I do a lot of thinking about ebooks and digital media, but Readerville pointed the way to a post by author Jennifer Weiner about something I have never really thought about: does it matter what an author looks like? Their example given is a good one:
the idea that she would likely have reacted differently to the author’s tale of marital woe had she known she was a gorgeous blonde who’d have no trouble finding a new mate.
I have to admit to often deciphering an author’s name as I reach for a book in the bookstore. Especially in the Current Events topic areas. You really do get different points of view from people living in different places, but I never applied to the sympathy and believability side of things.
I’m going to have to go through LibraryThing’s author database and look up all of my authors to see who lives up the image in my mind and who surprises me.
The folks over at the O’Reilly RADAR blog crunched some numbers and churned out some graphs. With the iPhone Apps store about to sell its one billionth app download, the “books” category is by far and wide the largest mover and shaker. It saw 279% growth over the past week and while sporting only 11% of the Apps Store’s total offerings. Granted it’s not as popular as the Games and Entertainment categories and the growth probably has a lot to do with the Kindle App, but with all of the geo-synching-motion-controlling-gesture-detecting-music-blasting features that the iPhone can do… look what all those iPhone owners are wanting to explore on their gadgets… books.
Last year Amazon spent a lot of time throwing its weight around, trying to squash and curtail the activities of smaller publishers and booksellers on its site. But just last week, they have shown that they are capable of listening and working with consumers… when they see a threat to there own product line anyway.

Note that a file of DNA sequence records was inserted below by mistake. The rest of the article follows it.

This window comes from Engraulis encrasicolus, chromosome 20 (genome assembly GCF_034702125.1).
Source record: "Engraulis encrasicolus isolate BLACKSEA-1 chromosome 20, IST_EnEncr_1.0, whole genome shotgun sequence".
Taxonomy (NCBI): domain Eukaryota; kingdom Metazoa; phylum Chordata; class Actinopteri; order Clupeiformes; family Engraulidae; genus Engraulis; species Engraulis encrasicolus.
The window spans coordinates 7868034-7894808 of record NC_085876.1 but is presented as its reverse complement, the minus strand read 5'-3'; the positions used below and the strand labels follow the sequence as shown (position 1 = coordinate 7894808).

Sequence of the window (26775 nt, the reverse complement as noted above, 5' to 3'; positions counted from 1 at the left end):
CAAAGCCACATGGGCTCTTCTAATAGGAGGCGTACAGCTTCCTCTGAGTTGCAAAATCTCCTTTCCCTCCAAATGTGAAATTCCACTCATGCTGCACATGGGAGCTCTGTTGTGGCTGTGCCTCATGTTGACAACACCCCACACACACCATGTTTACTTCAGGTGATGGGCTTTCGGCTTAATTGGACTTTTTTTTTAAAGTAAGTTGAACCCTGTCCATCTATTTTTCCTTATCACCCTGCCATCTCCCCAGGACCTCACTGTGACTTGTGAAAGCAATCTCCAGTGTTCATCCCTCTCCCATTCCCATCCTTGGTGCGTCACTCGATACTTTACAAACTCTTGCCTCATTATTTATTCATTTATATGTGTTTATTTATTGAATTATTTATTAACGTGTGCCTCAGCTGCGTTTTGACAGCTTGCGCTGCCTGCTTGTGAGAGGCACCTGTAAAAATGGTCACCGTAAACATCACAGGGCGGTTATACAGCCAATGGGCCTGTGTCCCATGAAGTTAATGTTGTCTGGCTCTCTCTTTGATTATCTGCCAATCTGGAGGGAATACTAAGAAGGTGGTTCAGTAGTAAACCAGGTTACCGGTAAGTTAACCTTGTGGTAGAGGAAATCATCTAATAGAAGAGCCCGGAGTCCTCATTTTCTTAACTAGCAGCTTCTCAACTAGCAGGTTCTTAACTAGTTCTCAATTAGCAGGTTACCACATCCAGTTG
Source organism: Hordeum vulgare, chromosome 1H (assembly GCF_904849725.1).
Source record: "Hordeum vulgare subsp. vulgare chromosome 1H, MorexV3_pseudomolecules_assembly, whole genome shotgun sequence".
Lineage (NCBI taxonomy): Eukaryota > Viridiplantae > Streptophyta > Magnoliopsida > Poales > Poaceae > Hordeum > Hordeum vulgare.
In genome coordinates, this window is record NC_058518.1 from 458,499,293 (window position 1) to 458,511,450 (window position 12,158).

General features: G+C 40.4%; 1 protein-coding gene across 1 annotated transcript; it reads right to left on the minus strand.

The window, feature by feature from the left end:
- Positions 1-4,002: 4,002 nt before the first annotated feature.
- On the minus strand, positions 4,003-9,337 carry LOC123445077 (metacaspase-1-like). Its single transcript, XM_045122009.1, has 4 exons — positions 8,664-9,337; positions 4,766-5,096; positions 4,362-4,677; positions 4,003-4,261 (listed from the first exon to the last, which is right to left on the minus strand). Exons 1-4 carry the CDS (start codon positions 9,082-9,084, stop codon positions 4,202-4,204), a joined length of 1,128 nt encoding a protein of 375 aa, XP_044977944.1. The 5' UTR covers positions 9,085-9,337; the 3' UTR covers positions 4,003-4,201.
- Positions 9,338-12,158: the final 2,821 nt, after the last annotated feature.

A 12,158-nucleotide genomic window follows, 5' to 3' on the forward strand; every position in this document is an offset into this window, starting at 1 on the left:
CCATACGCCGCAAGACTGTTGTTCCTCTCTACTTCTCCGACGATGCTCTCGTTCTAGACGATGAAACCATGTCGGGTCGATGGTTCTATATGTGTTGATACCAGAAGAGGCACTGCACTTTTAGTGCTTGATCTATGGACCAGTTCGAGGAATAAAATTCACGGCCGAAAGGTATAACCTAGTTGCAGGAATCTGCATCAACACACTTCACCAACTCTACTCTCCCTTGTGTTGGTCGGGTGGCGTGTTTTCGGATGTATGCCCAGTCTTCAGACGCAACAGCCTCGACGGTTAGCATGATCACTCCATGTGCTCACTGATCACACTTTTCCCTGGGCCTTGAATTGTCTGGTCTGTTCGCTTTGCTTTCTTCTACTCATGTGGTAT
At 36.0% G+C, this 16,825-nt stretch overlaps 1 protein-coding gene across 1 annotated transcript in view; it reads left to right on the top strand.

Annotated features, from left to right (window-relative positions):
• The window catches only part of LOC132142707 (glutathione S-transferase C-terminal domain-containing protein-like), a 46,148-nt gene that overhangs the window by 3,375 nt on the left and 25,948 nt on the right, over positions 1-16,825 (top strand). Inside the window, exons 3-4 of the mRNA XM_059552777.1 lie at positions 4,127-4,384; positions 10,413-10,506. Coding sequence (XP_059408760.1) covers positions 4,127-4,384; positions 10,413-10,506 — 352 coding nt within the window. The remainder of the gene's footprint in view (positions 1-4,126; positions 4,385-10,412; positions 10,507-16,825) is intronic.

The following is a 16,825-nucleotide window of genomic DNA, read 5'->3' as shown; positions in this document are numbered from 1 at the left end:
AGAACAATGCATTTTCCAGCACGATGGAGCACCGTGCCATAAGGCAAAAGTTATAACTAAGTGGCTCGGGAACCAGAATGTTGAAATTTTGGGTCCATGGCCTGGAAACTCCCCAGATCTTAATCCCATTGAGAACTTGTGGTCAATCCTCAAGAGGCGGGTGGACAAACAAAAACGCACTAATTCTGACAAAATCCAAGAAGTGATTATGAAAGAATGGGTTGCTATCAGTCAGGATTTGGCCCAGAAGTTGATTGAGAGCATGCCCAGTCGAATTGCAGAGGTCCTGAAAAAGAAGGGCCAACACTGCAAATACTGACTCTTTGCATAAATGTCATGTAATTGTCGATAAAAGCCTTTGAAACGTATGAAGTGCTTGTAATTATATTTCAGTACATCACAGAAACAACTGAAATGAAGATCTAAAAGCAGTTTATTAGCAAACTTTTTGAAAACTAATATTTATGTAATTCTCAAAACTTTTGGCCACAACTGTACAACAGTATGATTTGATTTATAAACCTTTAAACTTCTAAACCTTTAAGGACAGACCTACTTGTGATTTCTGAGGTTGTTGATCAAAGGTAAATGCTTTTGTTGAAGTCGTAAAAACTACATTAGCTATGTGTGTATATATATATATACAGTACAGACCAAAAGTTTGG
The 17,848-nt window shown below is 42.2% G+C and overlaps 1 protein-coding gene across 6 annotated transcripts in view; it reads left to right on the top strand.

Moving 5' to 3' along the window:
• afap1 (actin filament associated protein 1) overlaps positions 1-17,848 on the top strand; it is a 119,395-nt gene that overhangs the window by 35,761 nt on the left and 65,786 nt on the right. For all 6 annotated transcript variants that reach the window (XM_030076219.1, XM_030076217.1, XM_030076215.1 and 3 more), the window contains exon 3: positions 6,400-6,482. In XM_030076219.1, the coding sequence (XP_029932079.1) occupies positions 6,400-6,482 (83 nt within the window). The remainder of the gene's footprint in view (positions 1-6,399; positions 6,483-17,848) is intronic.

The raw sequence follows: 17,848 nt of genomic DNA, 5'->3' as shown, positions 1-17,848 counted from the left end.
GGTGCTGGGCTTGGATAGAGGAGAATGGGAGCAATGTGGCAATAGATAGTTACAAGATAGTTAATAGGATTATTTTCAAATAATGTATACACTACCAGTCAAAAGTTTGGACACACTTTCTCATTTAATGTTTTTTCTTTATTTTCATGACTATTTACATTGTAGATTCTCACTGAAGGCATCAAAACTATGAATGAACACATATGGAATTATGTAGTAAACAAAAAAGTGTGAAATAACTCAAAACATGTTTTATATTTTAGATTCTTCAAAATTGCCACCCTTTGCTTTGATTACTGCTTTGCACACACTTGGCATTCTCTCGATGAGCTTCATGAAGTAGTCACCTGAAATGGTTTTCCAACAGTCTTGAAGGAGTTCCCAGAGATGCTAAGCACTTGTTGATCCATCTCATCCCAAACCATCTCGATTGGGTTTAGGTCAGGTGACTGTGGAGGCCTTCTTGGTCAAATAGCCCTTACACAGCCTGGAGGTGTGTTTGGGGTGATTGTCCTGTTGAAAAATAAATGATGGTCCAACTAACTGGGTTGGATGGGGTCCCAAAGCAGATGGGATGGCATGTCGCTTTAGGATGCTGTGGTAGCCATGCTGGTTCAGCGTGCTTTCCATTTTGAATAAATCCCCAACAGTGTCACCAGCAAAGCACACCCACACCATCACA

The new Kindle has a text-to-speech feature which allows a reader to become listener as an automaton voice recites the text, which didn’t seem like a big deal to me. But agents and lawyers saw it differently, claiming it infringes on their ability to sell rights to the book for the audio-book format. At first, Amazon said ‘no’. But evidently they have had a chnage of heart and will give publishers the chance to opt-in/out to this feature. Which is really how things should be done, across the board these days. It’s 2009 and there is no reason why a content owner shouldn’t be given a choice of how their content will be made available.
I’m not much of a fan of the K2. It seems to be the device they should have put out there as the first one. And maybe they agree? The rumor mill is already cranking out “Kindle 3 by the end of the year” stories and some look to have merit. Which if they are truw, will put the Kindle in a place to remain competitive.
Orbit Books is offering one e-book for $1 for one month, through April. They even set up a special promotional site. One thing I found interesting is that they are not serving up the downloads themselves. They have tapped into the myriad of online distributors of digital book files.
I think this is great promo Orbit is running. And I’m sure more publishers will follow suit. I just wonder how long it will be pefore publishers bite the bullet and invest in their own site infrastructure so they can serve up all these file formats themselves… fewer clicks is a good thing, for the customer and for the distribution fees.
Tor seems to be doing this very well.